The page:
Mentoring young refugee and immigrant women

Kaliyza uses her unique experience as an immigrant to mentor young refugee women.

May 06, 2019

As a 17-year-old, Kaliyza left her home in Zambia to come to the United States. Travelling across the ocean for college, not knowing any friends or relatives, she didn’t know what to expect.

While in college, her classmate Florence encouraged Kaliyza to do an independent study in Bethany’s refugee program. For all her life, Kaliyza has loved working with diverse cultures – especially those who are marginalized in terms of income, religion, education, and ethnicity.

This passion led her to volunteer in our refugee mentoring program. Each week, she meets with her assigned mentee, who came to the U.S. from Eritrea as an unaccompanied minor.

“I decided to volunteer with the mentorship program because I know, firsthand, what it’s like to leave home as a minor and come to such a diverse culture. It’s easy to feel like you could get lost” said Kaliyza.

Kaliyza brings unique strengths as a mentor. She not only understands some of the special challenges that immigrants face in the U.S., but also relates to the lonely and numbing sense of homesickness that comes from being far from home.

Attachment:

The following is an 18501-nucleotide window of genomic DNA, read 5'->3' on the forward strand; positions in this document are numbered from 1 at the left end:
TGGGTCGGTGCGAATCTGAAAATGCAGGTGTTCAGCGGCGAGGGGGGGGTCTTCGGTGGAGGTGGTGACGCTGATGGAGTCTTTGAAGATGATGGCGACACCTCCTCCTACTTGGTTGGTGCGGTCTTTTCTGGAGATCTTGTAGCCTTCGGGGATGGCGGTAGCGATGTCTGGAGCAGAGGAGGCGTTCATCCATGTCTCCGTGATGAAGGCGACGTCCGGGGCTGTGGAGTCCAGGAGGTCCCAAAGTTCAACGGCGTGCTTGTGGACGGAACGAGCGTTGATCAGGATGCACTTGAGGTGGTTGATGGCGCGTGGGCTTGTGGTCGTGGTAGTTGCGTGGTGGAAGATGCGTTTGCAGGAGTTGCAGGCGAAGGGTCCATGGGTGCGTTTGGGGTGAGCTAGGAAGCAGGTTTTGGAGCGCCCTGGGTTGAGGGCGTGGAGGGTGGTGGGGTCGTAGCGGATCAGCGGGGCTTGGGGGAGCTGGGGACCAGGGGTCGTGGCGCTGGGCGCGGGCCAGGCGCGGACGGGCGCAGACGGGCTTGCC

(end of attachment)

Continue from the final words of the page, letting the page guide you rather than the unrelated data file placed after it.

She understands the many reasons someone may come to the United States – as a refugee seeking safety; as a child through international adoption; or as a young adult pursuing higher education.

Kaliyza strongly believes that God, through her friend Florence, positioned her to use her experience to help others in a similar situation.

“As a mentor, I can share the guidance, friendship, and laughter that I needed so badly to fill the void of distance between my family and me,” said Kaliyza. “I can set the example that, with God, you can achieve anything you set your heart on.”

How can you use your unique talents to help children in need of support, safety, and connection?

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